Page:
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Dopaminergic pathways

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The main dopaminergic pathways of the human brain

Dopaminergic pathways (dopamine pathways, dopaminergic projections) in the human brain are involved in both physiological and behavioral processes including movement, cognition, executive functions, reward, motivation, and neuroendocrine control.[1] Each pathway is a set of projection neurons, consisting of individual dopaminergic neurons.

The four major dopaminergic pathways are the mesolimbic pathway, the mesocortical pathway, the nigrostriatal pathway, and the tuberoinfundibular pathway. The mesolimbic pathway and the mesocortical pathway form the mesocorticolimbic system. Two other dopaminergic pathways to be considered are the hypothalamospinal tract and the incertohypothalamic pathway.

Parkinson's disease, attention deficit hyperactivity disorder (ADHD), substance use disorders (addiction), and restless legs syndrome (RLS) can be attributed to dysfunction in specific dopaminergic pathways.

The dopamine neurons of the dopaminergic pathways synthesize and release the neurotransmitter dopamine.[2][3] Enzymes tyrosine hydroxylase and dopa decarboxylase are required for dopamine synthesis.[4] These enzymes are both produced in the cell bodies of dopamine neurons. Dopamine is stored in the cytoplasm and vesicles in axon terminals. Dopamine release from vesicles is triggered by action potential propagation-induced membrane depolarization.[4] The axons of dopamine neurons extend the entire length of their designated pathway.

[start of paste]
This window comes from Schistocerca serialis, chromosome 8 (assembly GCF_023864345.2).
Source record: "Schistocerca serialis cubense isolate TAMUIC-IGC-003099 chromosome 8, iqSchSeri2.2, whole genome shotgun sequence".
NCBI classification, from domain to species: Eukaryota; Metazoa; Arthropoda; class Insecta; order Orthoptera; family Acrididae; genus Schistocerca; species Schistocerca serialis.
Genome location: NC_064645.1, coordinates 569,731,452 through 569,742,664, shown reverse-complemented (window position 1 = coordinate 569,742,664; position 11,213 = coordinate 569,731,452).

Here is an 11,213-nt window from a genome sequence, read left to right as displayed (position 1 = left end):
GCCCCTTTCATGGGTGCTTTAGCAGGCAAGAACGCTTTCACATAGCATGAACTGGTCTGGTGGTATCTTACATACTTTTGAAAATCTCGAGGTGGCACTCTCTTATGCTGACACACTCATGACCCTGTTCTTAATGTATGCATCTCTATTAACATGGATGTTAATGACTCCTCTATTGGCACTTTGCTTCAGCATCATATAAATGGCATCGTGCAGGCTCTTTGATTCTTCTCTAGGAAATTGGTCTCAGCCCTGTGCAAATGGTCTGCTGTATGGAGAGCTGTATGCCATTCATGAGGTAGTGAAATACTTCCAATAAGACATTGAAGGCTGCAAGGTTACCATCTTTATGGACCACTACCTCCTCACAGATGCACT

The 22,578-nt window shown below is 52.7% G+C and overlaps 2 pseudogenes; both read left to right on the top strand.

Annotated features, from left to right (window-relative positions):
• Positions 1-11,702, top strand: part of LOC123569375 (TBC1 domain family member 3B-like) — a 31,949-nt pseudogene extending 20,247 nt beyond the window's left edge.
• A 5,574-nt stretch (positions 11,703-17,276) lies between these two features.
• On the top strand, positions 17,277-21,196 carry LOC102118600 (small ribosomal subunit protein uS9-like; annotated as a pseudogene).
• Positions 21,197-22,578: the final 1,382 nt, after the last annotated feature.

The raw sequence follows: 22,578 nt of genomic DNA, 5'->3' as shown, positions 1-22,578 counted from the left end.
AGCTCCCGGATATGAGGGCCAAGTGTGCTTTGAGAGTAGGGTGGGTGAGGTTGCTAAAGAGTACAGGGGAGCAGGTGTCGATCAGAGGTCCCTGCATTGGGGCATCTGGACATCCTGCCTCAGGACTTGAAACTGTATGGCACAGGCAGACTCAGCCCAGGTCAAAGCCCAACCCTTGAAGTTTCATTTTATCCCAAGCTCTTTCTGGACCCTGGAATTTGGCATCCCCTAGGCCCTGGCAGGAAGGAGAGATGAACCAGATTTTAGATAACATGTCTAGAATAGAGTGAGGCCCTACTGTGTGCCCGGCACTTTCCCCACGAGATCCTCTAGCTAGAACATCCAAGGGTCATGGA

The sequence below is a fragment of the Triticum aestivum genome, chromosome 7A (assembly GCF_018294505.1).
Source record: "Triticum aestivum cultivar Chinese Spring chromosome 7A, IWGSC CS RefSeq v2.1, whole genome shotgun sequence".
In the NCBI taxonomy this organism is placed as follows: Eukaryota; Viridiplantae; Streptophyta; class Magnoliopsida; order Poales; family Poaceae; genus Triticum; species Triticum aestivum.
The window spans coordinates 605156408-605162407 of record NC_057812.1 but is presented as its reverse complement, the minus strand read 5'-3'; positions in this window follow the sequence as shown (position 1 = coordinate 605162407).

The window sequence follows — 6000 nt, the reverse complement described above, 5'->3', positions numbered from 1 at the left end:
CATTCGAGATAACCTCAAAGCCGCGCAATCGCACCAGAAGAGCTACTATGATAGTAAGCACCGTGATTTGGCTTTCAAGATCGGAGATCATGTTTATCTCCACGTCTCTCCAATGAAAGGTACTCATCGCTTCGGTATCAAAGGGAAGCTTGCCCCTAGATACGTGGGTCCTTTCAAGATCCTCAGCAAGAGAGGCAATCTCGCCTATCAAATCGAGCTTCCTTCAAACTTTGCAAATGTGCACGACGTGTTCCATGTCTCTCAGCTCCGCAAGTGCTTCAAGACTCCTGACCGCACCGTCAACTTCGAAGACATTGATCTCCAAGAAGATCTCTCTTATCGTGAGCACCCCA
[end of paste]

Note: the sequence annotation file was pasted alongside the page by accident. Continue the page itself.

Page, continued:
Pathways [edit]


Six of the dopaminergic pathways are listed below.[5][6][7]

Pathway name Description Associated processes Associated disorders
The mesolimbic pathway transmits dopamine from the ventral tegmental area (VTA), which is located in the midbrain, to the ventral striatum, which includes both the nucleus accumbens and olfactory tubercle.[5][6] The "meso" prefix in the word "mesolimbic" refers to the midbrain, or "middle brain", since "meso" means "middle" in Greek.
The mesocortical pathway transmits dopamine from the VTA to the prefrontal cortex. The "meso" prefix in "mesocortical" refers to the VTA, which is located in the midbrain, and "cortical" refers to the cortex.
Nigrostriatal pathway The nigrostriatal pathway transmits dopaminergic neurons from the zona compacta of the substantia nigra[8] to the caudate nucleus and putamen.

The substantia nigra is located in the midbrain, while both the caudate nucleus and putamen are located in the dorsal striatum.

Tuberoinfundibular pathway The tuberoinfundibular pathway transmits dopamine from the hypothalamus to the pituitary gland.

This pathway controls the secretion of certain hormones, including prolactin, from the pituitary gland.[9]

"Infundibular" in the word "tuberoinfundibular" refers to the cup or infundibulum, out of which the pituitary gland develops.

  • regulation of prolactin secretion[10]
Hypothalamospinal tract The tuberoinfundibular pathway not only regulates hormonal balance but also influences locomotor networks in the brainstem and spinal cord. Modulating motor control and coordination, showcasing the interconnected nature of neural circuits in the brain.
  • motor function.
Incertohypothalamic pathway This pathway from the zona incerta influences the hypothalamus and locomotor centers in the brainstem.